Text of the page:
Tuesday, November 9, 2010

Opening Night for Monterey Citizen Forums to Engage Community in Priority Based Budgeting Process

Monterey uses play money to help with budget issues
City asks residents for value ranking

The city of Monterey is inviting residents and taxpayers to use $500 of play money to help with the city's next budget. The city is facing an estimated $5 million budget gap when it starts putting together its 2011-12 budget, the latest in a string of spending squeezes.

As a result, the city is using a different approach to put together its next budget, a technique called "priority-based budgeting" that is being used by a growing number of public agencies around the country.

The process recasts budgets into programs, rather than line items, and asks residents to rank the programs by the value they place on them.

"We started down this road last year after last year's budget was wrapped up," said city spokeswoman Anne McGrath.

The program was launched in early October when about 60people participated in a kickoff session where they "put more meat on the bones" of overarching city goals set by the City Council in 2007.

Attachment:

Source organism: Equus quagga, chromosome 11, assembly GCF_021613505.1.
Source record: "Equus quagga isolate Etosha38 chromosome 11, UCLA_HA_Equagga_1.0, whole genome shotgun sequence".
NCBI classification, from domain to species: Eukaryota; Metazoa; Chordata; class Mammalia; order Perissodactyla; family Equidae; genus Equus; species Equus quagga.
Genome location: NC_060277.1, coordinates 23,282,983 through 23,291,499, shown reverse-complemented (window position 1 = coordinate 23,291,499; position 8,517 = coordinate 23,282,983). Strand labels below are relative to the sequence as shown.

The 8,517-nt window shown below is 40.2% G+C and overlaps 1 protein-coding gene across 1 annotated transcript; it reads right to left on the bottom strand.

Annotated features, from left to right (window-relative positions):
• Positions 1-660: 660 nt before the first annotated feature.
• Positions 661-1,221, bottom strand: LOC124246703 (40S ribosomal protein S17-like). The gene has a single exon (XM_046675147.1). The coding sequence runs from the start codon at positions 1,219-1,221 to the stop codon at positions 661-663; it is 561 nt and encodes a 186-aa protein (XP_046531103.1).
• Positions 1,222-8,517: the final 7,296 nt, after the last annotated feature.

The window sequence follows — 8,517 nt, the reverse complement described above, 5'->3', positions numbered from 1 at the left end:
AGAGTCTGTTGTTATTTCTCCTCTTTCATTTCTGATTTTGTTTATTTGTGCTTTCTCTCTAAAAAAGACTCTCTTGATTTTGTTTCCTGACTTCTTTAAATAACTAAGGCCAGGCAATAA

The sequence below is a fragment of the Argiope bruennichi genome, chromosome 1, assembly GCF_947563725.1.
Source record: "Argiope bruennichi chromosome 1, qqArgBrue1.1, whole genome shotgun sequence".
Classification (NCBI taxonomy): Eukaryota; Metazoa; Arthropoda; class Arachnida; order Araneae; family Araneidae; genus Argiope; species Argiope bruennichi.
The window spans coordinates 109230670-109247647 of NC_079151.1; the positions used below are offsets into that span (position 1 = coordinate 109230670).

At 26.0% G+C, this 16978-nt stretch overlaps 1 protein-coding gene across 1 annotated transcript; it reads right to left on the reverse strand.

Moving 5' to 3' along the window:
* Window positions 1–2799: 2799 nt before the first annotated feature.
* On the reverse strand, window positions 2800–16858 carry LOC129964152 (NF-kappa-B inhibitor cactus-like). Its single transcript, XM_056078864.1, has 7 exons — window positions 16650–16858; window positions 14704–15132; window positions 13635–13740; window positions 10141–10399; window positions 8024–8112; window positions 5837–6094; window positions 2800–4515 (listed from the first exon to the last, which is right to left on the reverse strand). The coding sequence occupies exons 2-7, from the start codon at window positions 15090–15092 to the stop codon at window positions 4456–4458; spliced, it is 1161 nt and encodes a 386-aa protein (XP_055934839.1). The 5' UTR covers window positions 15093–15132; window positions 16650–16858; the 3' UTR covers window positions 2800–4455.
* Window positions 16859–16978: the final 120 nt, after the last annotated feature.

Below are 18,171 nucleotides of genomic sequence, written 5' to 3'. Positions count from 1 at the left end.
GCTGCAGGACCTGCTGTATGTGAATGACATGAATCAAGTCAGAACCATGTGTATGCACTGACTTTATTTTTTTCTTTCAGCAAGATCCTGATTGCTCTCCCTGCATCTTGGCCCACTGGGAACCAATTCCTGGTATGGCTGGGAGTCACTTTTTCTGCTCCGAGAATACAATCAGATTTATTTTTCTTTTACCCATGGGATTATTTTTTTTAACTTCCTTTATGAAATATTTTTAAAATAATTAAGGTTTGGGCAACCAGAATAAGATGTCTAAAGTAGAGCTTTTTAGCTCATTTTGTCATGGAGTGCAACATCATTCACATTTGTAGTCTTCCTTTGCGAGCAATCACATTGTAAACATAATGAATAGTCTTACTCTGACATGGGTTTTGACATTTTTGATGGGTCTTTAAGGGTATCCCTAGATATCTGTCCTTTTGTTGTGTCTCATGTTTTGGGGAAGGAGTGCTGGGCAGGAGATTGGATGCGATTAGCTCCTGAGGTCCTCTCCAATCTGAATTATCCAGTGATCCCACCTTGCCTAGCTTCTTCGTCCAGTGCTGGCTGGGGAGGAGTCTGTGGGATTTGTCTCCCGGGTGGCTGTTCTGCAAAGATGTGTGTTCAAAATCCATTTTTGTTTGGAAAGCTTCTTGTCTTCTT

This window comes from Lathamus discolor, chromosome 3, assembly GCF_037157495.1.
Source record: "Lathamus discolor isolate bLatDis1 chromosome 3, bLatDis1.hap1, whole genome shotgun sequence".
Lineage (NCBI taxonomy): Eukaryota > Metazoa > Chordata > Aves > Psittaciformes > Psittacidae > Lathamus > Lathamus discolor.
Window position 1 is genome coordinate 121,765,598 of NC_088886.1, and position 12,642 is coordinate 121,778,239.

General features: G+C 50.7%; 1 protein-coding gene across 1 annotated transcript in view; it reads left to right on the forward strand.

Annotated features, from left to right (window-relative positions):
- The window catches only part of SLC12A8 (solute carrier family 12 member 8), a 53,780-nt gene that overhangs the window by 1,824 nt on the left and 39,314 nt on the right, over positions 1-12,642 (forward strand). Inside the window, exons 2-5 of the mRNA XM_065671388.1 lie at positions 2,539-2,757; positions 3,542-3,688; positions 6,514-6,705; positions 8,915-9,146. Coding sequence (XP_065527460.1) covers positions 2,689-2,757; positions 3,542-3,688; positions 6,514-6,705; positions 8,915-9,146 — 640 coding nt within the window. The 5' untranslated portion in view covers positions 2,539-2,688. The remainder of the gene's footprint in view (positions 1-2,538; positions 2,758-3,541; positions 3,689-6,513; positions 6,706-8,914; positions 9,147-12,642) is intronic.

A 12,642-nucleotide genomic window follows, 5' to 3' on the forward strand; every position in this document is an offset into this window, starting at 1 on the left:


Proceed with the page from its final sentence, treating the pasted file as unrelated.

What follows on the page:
At next week's follow-up sessions, people will use their imaginary tax dollars to allocate spending among about 150programs the city provides.

"They are given their hypothetical $500 and asked, 'If this was the tax money you contributed to Monterey, where would you put it?'" McGrath said.

The public's rankings will be used in putting together a draft budget, which will be released next spring.

The city is using Colorado consultants Jon Johnson and Chris Fabian on the budgeting approach. About 18 other cities are using their model,




including Walnut Creek and Boulder, Colo., McGrath said.

The city is spending about $20,000 for the budget consultants, she said.

Monterey's total operating budget for the current fiscal year is $101million, with a general fund budget of $58.4million.

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